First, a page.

chaoskube periodically kills random pods in your Kubernetes cluster.
Test how your system behaves under arbitrary pod failures.
Running it will kill a pod in any namespace every 10 minutes by default.
$ ./chaoskube ... INFO Targeting cluster at https://kube.you.me INFO Killing pod kube-system/kube-dns-v20-6ikos INFO Killing pod chaoskube/nginx-701339712-u4fr3 INFO Killing pod kube-system/kube-proxy-gke-earthcoin-pool-3-5ee87f80-n72s INFO Killing pod chaoskube/nginx-701339712-bfh2y INFO Killing pod kube-system/heapster-v1.2.0-1107848163-bhtcw INFO Killing pod kube-system/l7-default-backend-v1.0-o2hc9 INFO Killing pod kube-system/heapster-v1.2.0-1107848163-jlfcd INFO Killing pod chaoskube/nginx-701339712-bfh2y INFO Killing pod chaoskube/nginx-701339712-51nt8 ...
$ helm install stable/chaoskube --version 0.6.1 --set interval=1m,dryRun=false
Refer to chaoskube on kubeapps.com to learn how to configure it and to find other useful Helm charts.
Otherwise use the following equivalent manifest file or let it serve as an inspiration.
apiVersion: extensions/v1beta1 kind: Deployment metadata: name: chaoskube spec: replicas: 1 template: metadata: labels: app: chaoskube spec: containers: - name: chaoskube image: quay.io/linki/chaoskube:v0.6.1 args: - --interval=1m - --no-dry-run
chaoskube will be friendly and not kill anything. When you validated your target cluster you may disable dry-run mode. You can also specify a more aggressive interval and other supported flags for your deployment.
If you're running in a Kubernetes cluster and want to target the same cluster then this is all you need to do.
If you want to target a different cluster or want to run it locally specify your cluster via the
--master flag or provide a valid kubeconfig via the
--kubeconfig flag. By default, it uses your standard kubeconfig path in your home. That means, whatever is the current context in there will be targeted.
If you want to increase or decrease the amount of chaos change the interval between killings with the
--interval flag. Alternatively, you can increase the number of replicas of your
chaoskube by default kills any pod in all your namespaces, including system pods and itself.
However, you can limit the search space of
chaoskube by providing label, annotation and namespace selectors.
$ chaoskube --labels 'app=mate,chaos,stage!=production' ... INFO Filtering pods by labels: app=mate,chaos,stage!=production
This selects all pods that have the label
app set to
mate, the label
chaos set to anything and the label
stage not set to
production or unset.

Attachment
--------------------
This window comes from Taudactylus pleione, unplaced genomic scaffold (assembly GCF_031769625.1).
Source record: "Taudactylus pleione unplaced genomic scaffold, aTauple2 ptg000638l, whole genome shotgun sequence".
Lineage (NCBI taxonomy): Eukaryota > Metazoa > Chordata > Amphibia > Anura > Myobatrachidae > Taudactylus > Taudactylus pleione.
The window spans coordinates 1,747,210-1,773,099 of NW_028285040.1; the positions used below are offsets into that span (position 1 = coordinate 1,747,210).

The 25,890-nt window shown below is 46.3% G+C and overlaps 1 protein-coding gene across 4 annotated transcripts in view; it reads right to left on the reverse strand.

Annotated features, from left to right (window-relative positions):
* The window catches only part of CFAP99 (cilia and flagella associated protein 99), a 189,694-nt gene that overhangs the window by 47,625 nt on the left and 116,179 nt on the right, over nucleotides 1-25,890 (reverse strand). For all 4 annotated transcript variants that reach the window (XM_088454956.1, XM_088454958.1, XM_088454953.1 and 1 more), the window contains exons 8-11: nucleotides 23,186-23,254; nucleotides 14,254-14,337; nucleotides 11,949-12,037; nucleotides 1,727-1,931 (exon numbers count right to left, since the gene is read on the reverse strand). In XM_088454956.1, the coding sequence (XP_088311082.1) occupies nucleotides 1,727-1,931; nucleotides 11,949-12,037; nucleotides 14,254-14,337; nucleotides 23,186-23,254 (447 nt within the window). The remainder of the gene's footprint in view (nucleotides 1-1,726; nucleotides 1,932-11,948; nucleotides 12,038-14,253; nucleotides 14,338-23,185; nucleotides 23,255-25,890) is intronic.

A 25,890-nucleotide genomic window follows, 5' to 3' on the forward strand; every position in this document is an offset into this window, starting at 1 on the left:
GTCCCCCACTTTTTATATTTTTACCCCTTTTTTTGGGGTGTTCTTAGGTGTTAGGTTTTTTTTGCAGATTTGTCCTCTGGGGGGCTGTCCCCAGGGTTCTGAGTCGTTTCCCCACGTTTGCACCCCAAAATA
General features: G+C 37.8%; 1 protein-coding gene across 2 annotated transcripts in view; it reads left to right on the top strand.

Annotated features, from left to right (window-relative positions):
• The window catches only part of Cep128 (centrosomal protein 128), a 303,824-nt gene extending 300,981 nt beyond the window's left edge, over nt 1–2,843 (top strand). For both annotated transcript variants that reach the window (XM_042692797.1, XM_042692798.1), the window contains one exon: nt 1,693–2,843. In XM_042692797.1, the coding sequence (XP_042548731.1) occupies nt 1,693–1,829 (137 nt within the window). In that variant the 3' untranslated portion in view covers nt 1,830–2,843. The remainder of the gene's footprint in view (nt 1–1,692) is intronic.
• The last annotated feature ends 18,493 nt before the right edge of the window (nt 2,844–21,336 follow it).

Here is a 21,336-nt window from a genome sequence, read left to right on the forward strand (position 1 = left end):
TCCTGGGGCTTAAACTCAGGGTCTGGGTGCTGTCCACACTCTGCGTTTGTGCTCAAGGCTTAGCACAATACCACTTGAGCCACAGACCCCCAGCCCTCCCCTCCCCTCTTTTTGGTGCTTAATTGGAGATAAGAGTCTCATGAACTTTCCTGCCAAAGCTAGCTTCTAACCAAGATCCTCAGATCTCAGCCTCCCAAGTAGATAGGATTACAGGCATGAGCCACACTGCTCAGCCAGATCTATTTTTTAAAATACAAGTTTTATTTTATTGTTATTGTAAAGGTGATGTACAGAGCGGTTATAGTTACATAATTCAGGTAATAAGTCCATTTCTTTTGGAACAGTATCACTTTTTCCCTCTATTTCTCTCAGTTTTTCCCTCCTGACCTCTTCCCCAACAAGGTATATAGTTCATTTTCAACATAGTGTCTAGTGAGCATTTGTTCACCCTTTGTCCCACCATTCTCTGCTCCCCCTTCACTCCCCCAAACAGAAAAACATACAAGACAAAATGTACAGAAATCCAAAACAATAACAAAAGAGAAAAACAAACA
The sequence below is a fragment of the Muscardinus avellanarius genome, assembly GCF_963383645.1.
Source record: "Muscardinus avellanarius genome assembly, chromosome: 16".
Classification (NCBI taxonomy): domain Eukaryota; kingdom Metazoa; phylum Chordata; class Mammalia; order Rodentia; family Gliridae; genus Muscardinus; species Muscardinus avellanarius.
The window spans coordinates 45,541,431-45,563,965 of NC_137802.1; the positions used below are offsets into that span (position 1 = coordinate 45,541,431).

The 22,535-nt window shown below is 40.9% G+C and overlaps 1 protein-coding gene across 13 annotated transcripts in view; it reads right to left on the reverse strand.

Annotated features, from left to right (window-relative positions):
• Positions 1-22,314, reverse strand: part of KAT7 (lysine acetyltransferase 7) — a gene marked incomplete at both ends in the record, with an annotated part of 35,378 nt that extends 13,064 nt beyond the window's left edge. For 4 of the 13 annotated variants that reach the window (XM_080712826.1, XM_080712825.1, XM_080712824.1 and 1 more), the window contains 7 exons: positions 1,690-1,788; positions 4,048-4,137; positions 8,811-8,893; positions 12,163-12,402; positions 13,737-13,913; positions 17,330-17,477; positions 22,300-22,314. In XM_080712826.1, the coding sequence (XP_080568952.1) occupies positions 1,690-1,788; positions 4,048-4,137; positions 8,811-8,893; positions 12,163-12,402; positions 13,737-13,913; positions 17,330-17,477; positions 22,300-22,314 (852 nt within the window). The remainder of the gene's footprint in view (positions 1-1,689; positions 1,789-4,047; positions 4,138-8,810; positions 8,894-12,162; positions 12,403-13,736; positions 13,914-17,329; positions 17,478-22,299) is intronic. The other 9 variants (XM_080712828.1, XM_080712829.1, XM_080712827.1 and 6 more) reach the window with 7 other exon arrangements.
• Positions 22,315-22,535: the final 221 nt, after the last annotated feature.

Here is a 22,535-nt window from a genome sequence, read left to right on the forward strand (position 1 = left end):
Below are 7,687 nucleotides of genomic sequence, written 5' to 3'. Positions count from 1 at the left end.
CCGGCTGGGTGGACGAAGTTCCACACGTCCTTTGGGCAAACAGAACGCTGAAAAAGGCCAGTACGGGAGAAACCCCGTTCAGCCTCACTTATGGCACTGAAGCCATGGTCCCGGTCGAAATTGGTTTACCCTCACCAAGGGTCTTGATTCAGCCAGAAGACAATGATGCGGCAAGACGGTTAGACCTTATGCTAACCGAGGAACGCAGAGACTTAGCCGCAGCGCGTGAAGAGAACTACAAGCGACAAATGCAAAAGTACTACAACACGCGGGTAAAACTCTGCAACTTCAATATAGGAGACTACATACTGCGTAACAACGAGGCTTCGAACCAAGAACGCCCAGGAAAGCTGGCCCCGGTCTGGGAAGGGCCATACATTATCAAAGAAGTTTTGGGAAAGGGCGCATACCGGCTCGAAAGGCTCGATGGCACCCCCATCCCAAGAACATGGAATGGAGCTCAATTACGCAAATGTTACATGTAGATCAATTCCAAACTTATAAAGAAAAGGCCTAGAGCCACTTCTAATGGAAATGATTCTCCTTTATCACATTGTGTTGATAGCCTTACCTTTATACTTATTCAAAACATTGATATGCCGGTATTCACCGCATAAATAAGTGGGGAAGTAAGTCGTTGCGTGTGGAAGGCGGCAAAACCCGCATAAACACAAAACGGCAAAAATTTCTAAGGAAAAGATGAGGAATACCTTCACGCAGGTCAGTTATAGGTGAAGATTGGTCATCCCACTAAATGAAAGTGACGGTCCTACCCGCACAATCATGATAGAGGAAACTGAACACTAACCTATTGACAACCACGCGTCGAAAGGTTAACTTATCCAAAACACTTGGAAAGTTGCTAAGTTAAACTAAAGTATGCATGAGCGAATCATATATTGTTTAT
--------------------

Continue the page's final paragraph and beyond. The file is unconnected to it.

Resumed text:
You can filter target pods by namespace selector as well.
$ chaoskube --namespaces 'default,testing,staging' ... INFO Filtering pods by namespaces: default,staging,testing
This will filter for pods in the three namespaces
You can also exclude namespaces and mix and match with the label and annotation selectors.
$ chaoskube \ --labels 'app=mate,chaos,stage!=production' \ --annotations '!scheduler.alpha.kubernetes.io/critical-pod' \ --namespaces '!kube-system,!production' ... INFO Filtering pods by labels: app=mate,chaos,stage!=production INFO Filtering pods by annotations: !scheduler.alpha.kubernetes.io/critical-pod INFO Filtering pods by namespaces: !kube-system,!production
This further limits the search space of the above label selector by also excluding any pods in the
production namespaces as well as ignore all pods that are marked as critical.
The annotation selector can also be used to run
chaoskube as a cluster addon and allow pods to opt-in to being terminated as you see fit. For example, you could run
chaoskube like this:
$ chaoskube --annotations 'chaos.alpha.kubernetes.io/enabled=true' ... INFO Filtering pods by annotations: chaos.alpha.kubernetes.io/enabled=true INFO No victim could be found. If that's surprising double-check your selectors.
Unless you already use that annotation somewhere, this will initially ignore all of your pods. You could then selectively opt-in individual deployments to chaos mode by annotating their pods with
apiVersion: extensions/v1beta1 kind: Deployment metadata: name: my-app spec: replicas: 3 template: metadata: annotations: chaos.alpha.kubernetes.io/enabled: "true" spec: ...
Limit the Chaos
You can limit the time when chaos is introduced by weekdays, time periods of a day or both.
Add a comma-separated list of abbreviated weekdays via the
--excluded-weekdays options and/or a comma-separated list of time periods via the
--excluded-times-of-day option and specify a
--timezone by which to interpret them.
Local or pick a timezone name from the (IANA) tz database. If you're testing
chaoskube from your local machine then
Local makes the most sense. Once you deploy
chaoskube to your cluster you should deploy it with a specific timezone, e.g. where most of your team members are living, so that both your team and
chaoskube have a common understanding when a particular weekday begins and ends, for instance. If your team is spread across multiple time zones it's probably best to pick
UTC which is also the default. Picking the wrong timezone shifts the meaning of a particular weekday by a couple of hours between you and the server.
||interval between pod terminations||10m|
||label selector to filter pods by||(matches everything)|
||annotation selector to filter pods by||(matches everything)|
||namespace selector to filter pods by||(all namespaces)|
||weekdays when chaos is to be suspended, e.g. "Sat,Sun"||(no weekday excluded)|
||times of day when chaos is to be suspended, e.g. "22:00-08:00"||(no times of day excluded)|
||timezone from tz database, e.g. "America/New_York", "UTC" or "Local"||(UTC)|
||don't kill pods, only log what would have been done||true|
Feel free to create issues or submit pull requests.